Further evidence is an ad for a mostly alcoholic drink called Dam-I-Ana, featuring woman shown nude from the waist up in a “come hither” pose. It is named after an plant that was supposed to have Viagra-like effects in men. The full ad says, “If you appreciate me...” leaving the thought unfinished but implying the obvious. The next line says “Can’t.” Oh my, then surely Dam-I-Ana Invigorator is your drink! The bottle, shown here with a torn label, helpfully depicted a fully nude woman and a goat-headed satyr. Bauer did not believe in leaving much to the imagination.
Scams: Yet even Bauer’s emphasis on the prurient pales against the outrageousness of his scams. As reported in an 1897 edition of the American Druggist and Pharmaceutical Record, Chicago law enforcement authorities conducted a raid on Bauer’s building at 142-148 Huron. The Chief Constable Eckart read his warrants to Bauer who was on the premises. Other officers stood guard in various departments.
What they found was startling. The first seizure was a case of Hennessy brandy. Bauer admitted that it was not genuine but said he was not responsible for having it in his possession. In quick order the constables seized 16 cases of counterfeit Kummel and 4 cases of Benedictine. Then 240 embossed bottles of Angostura bitters were discovered along with phony wrappers. Another large lot o counterfeit labels was found in the basement. They were for James E. Pepper Whiskey, Gilka Kummel, and Boonekamp Bitters. It is clear that Bauer was taking old bottles, some of them the genuine article with names blown in the glass, refilling them, slapping on a faux label and selling them as the real mccoy.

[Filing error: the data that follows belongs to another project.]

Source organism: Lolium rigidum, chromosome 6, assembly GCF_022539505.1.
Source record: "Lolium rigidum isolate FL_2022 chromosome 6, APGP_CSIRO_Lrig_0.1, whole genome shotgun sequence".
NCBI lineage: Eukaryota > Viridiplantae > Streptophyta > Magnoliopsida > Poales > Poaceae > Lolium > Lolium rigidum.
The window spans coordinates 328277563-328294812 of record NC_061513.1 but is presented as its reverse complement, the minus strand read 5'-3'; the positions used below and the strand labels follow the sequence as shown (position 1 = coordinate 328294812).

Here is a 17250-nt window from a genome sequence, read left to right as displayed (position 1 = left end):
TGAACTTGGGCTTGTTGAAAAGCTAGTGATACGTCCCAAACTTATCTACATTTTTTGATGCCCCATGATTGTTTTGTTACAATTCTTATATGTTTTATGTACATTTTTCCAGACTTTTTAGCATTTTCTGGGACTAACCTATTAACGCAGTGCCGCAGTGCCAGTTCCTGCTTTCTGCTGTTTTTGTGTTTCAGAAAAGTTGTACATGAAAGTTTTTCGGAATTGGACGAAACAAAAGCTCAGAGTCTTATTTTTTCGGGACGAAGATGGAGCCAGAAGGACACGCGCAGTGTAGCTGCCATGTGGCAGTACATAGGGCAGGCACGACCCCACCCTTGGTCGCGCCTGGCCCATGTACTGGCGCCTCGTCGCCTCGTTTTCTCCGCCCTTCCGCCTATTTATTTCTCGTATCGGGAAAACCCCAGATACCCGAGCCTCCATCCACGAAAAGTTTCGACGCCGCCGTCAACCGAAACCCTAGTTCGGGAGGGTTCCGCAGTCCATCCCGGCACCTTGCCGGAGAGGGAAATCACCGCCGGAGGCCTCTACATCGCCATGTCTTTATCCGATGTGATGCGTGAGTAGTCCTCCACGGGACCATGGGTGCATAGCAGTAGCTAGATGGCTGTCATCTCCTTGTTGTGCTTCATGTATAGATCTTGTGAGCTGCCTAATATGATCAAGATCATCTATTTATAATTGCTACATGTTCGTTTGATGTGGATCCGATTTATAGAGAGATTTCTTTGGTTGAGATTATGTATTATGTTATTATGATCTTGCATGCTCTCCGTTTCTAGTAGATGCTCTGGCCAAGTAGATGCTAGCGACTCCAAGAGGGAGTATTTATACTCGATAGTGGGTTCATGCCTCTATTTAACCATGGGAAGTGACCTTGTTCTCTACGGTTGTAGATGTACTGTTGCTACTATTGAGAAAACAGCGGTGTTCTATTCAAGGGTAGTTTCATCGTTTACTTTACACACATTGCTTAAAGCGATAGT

Whatever fine Bauer may have been assessed, it did not deter him and his cronies. Within a year following the raid, the company veered on another illegal course. His firm’s vice president, Tucker Hardy, set up a new and ostensibly separate company. The address, however, was the same as A. Bauer Company. Rather than refilling real bottles and counterfeiting labels, the Hardy Company was in the business of trademark rip-offs. Soon the building on Chicago’s Huron Street was churning out close look-alike labels of Benedictine and Chartreuse French liqueurs and, once again, Angostura Bitters. The only element distinguishing them from the real products was a small label indicating the Tucker Hardy Company.